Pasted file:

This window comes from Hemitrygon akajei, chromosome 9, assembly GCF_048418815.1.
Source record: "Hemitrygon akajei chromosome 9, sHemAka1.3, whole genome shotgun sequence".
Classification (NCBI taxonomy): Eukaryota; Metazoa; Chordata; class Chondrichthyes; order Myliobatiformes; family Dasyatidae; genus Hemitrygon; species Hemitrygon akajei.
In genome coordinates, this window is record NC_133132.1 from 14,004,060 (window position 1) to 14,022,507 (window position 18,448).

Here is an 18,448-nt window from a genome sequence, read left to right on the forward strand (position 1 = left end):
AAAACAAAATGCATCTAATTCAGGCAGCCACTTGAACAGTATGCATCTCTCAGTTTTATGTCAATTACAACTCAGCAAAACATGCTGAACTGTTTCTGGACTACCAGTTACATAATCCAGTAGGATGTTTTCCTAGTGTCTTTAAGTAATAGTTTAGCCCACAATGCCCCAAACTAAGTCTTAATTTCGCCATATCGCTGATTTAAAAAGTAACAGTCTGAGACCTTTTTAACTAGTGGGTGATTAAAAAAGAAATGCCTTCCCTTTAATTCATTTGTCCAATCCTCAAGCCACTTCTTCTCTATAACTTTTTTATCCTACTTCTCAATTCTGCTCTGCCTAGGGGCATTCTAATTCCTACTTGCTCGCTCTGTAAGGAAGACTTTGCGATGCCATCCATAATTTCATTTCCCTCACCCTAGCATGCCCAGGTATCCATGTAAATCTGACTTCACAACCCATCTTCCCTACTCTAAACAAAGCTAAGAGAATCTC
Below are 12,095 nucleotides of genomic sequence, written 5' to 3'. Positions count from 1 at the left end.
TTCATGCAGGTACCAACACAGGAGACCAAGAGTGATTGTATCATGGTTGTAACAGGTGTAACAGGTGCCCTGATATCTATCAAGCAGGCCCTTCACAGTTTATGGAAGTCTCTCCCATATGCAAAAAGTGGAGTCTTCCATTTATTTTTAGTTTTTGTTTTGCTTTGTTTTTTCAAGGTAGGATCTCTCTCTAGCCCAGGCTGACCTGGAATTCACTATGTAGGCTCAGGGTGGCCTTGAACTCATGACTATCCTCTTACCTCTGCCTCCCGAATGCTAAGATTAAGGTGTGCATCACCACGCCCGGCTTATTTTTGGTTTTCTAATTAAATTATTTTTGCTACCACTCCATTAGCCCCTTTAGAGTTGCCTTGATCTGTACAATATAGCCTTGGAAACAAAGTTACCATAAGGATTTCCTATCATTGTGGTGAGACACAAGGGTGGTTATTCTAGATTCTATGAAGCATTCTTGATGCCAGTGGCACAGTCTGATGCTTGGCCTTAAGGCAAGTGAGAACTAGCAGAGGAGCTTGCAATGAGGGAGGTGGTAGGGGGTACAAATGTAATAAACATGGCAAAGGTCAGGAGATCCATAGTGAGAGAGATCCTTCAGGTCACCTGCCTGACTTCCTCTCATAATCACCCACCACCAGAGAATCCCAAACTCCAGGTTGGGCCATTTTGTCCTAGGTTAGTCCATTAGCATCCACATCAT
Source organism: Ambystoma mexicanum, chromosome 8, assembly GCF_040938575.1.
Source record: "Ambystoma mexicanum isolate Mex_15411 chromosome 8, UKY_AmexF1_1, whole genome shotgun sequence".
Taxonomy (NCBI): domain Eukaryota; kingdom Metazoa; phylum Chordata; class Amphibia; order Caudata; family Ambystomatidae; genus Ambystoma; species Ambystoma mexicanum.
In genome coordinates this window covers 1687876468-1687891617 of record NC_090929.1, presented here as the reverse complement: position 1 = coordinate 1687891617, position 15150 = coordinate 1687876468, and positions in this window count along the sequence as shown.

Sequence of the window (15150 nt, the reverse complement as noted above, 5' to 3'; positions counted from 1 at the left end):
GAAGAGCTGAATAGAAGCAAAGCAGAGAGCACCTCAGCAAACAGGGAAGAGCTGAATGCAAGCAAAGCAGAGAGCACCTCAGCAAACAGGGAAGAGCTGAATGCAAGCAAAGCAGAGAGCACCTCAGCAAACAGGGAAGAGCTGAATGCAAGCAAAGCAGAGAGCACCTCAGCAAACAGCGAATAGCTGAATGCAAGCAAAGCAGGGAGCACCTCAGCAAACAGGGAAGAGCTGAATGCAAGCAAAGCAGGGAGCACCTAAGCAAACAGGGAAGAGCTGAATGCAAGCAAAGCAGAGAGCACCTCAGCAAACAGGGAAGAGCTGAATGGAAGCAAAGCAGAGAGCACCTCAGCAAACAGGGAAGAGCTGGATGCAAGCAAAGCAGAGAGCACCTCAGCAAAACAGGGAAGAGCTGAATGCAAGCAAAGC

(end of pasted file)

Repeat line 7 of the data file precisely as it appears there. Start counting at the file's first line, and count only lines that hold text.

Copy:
Below are 12,095 nucleotides of genomic sequence, written 5' to 3'. Positions count from 1 at the left end.